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University of Wisconsin–Madison

Upgrade and Duplicate Audio/Video Recording Equipment for Behavioral Testing Suites


The Waisman Center Clinical Translational Core (CTC) provides services, resources, consultation and training for Intellectual and Developmental Disabilities Research Center (IDDRC) investigators in recruitment of human participants; access to bio-bank data and specimens for biomedical research; clinical assessment; behavioral methods and custom application development; and innovative biomanufacturing.

This project supports the upgrade of video recording equipment in the existing three testing suites, as well as duplication of the systems in two additional testing suites.

Video recording is an important element of research conducted by CTC testing suite users. Videos are useful in educating and training new research staff in correct administration of data collection tools and assessments, and for ongoing quality control of data collection. Videos are also used as a qualitative research method and captures the complexity and minutiae of social interaction and behavior that is not possible with observation alone. Analyzing behaviors via video is superior to coding in real-time because it offers a permanent source of complex data that can be reviewed repeatedly, allows for scrutiny of different aspects of the data in different ways.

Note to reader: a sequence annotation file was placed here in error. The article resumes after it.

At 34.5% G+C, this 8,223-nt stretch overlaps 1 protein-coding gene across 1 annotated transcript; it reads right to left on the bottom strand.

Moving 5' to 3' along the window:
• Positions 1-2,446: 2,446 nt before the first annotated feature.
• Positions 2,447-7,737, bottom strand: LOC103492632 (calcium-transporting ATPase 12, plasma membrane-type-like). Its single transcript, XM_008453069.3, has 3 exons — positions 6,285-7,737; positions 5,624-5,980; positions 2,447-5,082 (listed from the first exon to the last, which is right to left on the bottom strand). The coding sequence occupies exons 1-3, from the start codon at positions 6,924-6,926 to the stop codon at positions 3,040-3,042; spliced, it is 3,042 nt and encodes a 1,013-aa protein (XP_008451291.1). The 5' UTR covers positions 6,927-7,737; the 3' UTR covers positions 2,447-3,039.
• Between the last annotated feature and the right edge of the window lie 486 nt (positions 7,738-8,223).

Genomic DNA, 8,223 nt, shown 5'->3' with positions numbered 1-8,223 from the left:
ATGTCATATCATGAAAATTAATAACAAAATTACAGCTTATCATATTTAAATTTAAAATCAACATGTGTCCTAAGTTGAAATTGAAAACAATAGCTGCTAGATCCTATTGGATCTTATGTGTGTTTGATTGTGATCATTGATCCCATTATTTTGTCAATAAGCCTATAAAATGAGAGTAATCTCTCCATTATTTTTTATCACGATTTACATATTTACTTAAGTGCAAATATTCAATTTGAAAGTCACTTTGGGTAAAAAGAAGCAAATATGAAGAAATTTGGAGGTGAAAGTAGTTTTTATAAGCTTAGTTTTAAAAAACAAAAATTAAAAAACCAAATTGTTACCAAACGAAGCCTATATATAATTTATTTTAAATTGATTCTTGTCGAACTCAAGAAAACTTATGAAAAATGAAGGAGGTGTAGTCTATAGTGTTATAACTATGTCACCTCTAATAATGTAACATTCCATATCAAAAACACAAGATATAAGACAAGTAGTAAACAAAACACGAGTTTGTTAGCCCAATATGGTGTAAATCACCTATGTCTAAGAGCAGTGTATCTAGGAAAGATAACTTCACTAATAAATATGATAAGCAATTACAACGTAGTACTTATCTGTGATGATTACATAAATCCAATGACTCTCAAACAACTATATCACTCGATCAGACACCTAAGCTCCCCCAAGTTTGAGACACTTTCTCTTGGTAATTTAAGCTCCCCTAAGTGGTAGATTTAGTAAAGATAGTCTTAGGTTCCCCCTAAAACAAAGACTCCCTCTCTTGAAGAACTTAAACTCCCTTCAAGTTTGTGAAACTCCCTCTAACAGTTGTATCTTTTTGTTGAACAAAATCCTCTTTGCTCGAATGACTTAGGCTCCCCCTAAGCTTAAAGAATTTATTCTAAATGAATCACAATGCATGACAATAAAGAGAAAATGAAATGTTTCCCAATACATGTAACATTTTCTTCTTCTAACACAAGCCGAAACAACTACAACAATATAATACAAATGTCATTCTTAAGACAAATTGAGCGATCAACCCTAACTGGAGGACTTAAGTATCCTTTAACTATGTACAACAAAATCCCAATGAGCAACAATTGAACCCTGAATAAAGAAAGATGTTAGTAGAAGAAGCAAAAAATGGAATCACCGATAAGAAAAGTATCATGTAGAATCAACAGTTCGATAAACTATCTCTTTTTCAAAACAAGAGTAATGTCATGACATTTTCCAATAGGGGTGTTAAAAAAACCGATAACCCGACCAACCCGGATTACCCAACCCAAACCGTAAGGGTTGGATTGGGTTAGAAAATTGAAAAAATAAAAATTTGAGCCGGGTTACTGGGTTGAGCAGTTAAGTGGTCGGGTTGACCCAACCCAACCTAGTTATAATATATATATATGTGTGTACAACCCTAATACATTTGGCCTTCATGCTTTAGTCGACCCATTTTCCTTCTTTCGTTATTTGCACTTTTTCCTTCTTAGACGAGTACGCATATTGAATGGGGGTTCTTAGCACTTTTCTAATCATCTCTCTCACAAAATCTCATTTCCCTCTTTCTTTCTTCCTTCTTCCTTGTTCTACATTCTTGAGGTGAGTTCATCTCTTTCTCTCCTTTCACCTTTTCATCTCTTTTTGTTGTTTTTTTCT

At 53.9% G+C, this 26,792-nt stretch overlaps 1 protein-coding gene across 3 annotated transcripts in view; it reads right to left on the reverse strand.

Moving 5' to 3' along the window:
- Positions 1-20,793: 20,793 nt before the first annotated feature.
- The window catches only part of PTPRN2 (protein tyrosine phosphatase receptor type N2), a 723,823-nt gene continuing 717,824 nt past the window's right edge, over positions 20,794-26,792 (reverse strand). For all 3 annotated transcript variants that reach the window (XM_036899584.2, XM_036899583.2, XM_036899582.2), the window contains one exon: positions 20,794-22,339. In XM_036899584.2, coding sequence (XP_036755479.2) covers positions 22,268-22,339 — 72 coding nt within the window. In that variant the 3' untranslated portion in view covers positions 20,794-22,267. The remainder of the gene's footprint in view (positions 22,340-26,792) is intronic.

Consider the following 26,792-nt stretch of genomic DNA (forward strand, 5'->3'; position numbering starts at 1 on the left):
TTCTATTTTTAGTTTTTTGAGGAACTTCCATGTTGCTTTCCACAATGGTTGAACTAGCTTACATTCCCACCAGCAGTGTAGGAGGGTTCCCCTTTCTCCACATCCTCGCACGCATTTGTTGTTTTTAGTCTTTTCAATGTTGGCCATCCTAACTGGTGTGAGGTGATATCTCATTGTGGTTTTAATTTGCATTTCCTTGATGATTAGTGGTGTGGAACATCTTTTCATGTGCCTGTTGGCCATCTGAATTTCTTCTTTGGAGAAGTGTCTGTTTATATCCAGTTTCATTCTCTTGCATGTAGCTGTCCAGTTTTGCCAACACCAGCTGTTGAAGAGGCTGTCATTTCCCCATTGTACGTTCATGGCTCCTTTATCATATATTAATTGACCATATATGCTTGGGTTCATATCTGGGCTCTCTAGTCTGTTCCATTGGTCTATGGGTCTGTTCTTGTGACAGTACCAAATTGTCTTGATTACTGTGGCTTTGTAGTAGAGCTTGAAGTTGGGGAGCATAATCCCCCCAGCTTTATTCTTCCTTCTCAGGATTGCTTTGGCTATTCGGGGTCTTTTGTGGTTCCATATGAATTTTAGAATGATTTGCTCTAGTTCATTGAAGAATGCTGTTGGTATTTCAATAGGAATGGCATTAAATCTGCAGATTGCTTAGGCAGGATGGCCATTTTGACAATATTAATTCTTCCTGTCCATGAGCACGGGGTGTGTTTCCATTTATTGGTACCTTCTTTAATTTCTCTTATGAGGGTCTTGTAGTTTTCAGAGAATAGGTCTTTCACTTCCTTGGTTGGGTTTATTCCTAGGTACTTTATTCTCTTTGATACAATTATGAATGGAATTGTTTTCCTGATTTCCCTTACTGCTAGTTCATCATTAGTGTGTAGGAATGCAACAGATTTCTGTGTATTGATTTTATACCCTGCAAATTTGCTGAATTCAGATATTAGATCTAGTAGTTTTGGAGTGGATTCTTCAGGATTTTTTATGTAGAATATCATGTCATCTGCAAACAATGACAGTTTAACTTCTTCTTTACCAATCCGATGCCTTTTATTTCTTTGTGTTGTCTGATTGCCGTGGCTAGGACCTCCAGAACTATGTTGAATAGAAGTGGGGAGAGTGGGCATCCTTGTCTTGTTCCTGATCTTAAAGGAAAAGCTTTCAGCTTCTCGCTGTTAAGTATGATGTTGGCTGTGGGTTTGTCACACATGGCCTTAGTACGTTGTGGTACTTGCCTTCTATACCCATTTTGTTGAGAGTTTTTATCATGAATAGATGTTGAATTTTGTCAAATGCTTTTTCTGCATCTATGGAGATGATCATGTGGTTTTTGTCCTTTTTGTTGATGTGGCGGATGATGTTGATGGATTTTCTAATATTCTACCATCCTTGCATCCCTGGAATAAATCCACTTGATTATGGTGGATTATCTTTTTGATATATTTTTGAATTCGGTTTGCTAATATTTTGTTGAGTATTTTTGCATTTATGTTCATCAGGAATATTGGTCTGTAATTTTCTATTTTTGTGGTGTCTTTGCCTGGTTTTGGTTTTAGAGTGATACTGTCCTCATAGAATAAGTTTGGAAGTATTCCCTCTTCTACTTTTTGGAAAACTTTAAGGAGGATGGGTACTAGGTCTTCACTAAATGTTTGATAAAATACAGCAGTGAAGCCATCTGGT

Multiple camera views are superior to a single camera view. High definition recording captures finer details, which is important for coding behaviors such as facial features. Automatic motion tracking is superior to manually controlling a camera, enabling the camera to automatically pan and tilt to keep a moving participant in frame.

This upgrade will eliminate the need for teams to have a study team member controlling the camera movements, and help with the difficult task of keeping very active children in the video frame.


Leann Smith DaWalt, director of the University Center for Excellence in Developmental Disabilities and Clinical Translational Core/Waisman Center


Carrie Arneson, manager of the Clinical Translational Core at the Waisman Center


Waisman Center/Clinical Translational Core